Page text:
Visualizing Epics and Dependencies in JIRA

Monday, 12 August 2013

The @TwitterTPM team has been exploring ways to visualize work across a number of teams and programs within engineering. One of our key goals is to highlight work that has dependencies and understand whether those dependencies have been met. We’ve arrived at a solution that combines JIRA, GreenHopper and Confluence.

First, some context: across Twitter, we set quarterly goals for the company, each department (e.g. Engineering), and each team within a department. The company goals are shared by everyone, and every team is focused on supporting them. The name for this practice of setting quarterly goals is called Gulls (it’s a bird, get it?).

Recently, we set out to make it easier for employees to update their Gulls and provide greater transparency across teams. In doing so, a positive side effect has been increased visibility into dependencies. So how did we approach this?

Organizing JIRA

Each engineering team has its own project in JIRA within which they prioritize the backlog, plan sprints, and measure progress. Each quarter, a team identifies its Key Results and records those using the Epic issue type in JIRA.

Since teams plan one or two quarters ahead, we needed a way to track what the team was targeting for the current quarter –– we chose JIRA Fix Versions for the quarters - 2013-Q3, 2013-Q4, etc. Finally, we added a Text Custom Field to JIRA called ‘Key Result’ and added it to the Epic issue type.

The one other key change we made to JIRA to support tracking progress of these Epics was to create a specific workflow for Gulls. We now have four steps in the workflow for an Epic: Open, Accepted, In Progress and Resolved.

Visualizing Epics and Dependencies in JIRAFinally, we order the Epics in JIRA to ensure that the order is correct, focusing on delivering the highest value items first. Whenever we report on the goals we always use the JQL (JIRA Query Language) clause ORDER BY Rank ASC to ensure they are always displayed in the correct order.

Visualizing progress

To visualize progress toward the Epics’ completion, we selected two options that fit the needs of particular audiences: Kanban for engineering and Confluence for non-engineering.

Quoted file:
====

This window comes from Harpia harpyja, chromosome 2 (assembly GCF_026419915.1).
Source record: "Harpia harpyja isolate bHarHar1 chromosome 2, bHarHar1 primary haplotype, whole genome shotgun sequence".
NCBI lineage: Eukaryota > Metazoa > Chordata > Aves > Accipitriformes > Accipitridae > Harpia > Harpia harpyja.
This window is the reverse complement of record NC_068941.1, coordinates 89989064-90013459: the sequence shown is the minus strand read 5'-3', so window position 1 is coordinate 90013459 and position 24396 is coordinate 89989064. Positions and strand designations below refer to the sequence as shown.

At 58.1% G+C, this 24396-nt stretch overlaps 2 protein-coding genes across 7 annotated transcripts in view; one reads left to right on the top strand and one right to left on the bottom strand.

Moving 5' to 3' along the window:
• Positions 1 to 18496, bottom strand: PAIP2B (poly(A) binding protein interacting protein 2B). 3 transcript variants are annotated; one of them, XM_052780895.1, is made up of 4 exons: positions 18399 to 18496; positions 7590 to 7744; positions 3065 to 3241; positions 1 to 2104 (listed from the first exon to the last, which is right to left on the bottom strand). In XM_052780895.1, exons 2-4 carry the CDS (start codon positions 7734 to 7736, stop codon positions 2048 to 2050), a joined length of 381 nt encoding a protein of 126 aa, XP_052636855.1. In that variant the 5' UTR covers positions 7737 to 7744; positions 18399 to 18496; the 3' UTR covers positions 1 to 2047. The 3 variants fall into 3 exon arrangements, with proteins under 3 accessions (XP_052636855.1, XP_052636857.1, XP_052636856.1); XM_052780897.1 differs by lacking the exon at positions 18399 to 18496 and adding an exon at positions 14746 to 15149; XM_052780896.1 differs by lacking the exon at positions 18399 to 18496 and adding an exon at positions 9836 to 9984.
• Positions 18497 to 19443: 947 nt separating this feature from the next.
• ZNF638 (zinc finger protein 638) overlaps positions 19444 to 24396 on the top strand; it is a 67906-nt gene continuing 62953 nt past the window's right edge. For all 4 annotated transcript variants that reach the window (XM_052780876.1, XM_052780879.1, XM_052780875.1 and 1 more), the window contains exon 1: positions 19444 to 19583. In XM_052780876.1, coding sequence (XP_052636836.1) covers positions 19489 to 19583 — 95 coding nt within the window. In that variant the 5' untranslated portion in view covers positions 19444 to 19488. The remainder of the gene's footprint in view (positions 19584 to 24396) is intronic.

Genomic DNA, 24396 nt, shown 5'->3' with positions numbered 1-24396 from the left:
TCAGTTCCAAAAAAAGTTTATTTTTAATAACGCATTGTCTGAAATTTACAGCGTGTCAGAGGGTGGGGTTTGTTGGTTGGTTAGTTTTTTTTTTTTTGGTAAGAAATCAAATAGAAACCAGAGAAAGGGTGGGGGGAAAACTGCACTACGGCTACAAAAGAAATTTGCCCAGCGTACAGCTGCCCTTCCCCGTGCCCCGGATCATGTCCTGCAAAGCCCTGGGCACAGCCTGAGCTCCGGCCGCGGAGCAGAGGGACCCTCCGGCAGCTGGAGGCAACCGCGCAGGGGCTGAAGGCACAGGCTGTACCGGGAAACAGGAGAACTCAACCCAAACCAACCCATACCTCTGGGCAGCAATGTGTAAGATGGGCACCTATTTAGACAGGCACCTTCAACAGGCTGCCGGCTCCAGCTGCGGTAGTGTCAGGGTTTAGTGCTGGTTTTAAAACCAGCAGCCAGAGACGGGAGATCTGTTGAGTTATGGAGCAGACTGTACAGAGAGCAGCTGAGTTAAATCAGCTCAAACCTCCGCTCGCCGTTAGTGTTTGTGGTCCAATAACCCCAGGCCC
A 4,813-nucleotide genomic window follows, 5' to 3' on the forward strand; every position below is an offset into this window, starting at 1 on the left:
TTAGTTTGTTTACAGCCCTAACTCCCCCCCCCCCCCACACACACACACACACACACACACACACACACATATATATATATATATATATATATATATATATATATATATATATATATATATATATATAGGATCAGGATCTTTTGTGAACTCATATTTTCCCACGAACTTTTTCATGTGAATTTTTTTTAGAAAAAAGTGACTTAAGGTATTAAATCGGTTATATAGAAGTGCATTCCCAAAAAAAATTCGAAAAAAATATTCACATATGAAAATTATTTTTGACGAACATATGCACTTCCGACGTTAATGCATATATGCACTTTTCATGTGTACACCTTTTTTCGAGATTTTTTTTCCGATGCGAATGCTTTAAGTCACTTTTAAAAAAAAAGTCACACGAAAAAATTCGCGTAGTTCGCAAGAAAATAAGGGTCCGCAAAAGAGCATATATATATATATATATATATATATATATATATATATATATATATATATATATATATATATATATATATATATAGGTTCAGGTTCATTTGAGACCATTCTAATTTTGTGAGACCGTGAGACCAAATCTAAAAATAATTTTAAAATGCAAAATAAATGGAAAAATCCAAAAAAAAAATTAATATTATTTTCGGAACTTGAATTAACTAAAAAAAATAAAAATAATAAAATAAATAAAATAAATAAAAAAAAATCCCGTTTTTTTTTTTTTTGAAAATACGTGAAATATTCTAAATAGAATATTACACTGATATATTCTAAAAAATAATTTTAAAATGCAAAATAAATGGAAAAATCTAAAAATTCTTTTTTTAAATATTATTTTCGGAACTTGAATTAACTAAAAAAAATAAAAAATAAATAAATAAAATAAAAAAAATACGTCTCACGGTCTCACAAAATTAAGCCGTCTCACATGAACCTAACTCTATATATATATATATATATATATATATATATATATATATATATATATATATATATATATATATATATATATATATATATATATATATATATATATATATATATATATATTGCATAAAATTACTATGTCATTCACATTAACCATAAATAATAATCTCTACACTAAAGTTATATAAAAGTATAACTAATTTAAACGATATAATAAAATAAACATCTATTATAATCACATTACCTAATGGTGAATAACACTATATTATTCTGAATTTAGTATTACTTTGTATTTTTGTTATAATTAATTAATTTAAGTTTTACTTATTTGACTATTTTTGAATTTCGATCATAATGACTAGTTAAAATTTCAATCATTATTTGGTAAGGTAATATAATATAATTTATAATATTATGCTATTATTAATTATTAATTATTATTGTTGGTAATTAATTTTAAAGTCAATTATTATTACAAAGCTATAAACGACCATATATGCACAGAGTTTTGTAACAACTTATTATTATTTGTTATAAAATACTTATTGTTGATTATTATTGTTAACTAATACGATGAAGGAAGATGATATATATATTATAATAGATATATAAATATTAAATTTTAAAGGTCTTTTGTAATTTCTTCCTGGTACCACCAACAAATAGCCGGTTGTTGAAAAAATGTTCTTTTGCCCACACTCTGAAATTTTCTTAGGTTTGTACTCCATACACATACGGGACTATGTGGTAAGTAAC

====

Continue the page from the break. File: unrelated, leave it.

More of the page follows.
In engineering, we tend to want to look at details and dependencies, so we selected Kanban boards in GreenHopper to visualize Epics and their current status. Here’s an example:

Visualizing Epics and Dependencies in JIRA

We leverage the Quick Filters, Swimlanes and Card Colours provided by JIRA to get the visualization we want. For instance, we’re only getting the Epics related to the Gulls practice, teams can continue to use Epics for managing other work so long as it does not have a Fix Version for one of the quarters, e.g. 2013-Q3.

Visualizing Epics and Dependencies in JIRA

Note: The Work Sub-Filter removes the Epics completed in the last quarter off the Work mode of the board. They are still available on the Report mode for Cycle Time metrics (more on this below).


Teams outside of engineering tend to prefer to see a high-level overview of the projects that engineers are working on. For those teams, we use a page in Confluence to show show progress. Objectives, which may span multiple quarters, are captured on the Confluence page, and Key Results, which are in Epics in JIRA, are introduced using the JIRA Issues macro.

Visualizing Epics and Dependencies in JIRA


We manage dependencies in two ways. First, we identify the instances where a team has a dependency on a particular service that a different team still has to build. If, for example, Team A has a goal that depends on Service X, which Team B is still working on, then Team A should defer that goal until the next quarter. Only if Team B delivers Service X early should Team A consider pulling that goal in to the current quarter.

Second, we leverage tools to visualize incoming and outgoing dependencies for a team so it’s easy to track them. We want to highlight those goals that are blocked. The Script Runner add-on for JIRA saves the day when it comes to helping find dependencies and making sure teams are aware that other teams depend on them. Script Runner provides some fancy JQL clauses, and we use the following Quick Filter on the Kanban board (for Engineering):

(issueFunction in hasLinks("depends on") OR issueFunction in hasLinks("is a dependent of")) AND status in (Accepted, "In Progress")

This query shows all Epics that are Accepted or In Progress that have an incoming or outgoing dependency.

Visualizing Epics and Dependencies in JIRA

And voila, we can visualize Epics across the company and highlight the blockers. You can even turn this into a nifty JIRA Wallboard and put on screens around the office.

Cycle time

Cycle time is the amount of time that an issue spends marked as In Progress –– in this case, that’s the amount of time an Epic takes to be completed from when we start working on it. We use the Control Chart to visualize this.

Visualizing Epics and Dependencies in JIRA

You can see in the control chart above the amount of time taken to complete an Epic increased during the 4th July week and following HackWeek.

Next steps

We’re going to drive this further. One of the pieces we’re exploring is using the open source Foresight add-on for JIRA to visualize dependencies on an aggregate level. And you’ll want to stay tuned for a future blog on our use of the Presentation add-on for Confluence.

Providing clear and early visibility for management and partners is a great way for engineering teams to plan a backlog, tie it to the roadmap, simplify dependency tracking, and minimize disruptions. If all the information is there in JIRA, we can package it up as something that makes sense for people throughout the company.

What else could we be doing? What are we missing? How do you do it? We’d love to hear from you. Reach out to us @TwitterTPM.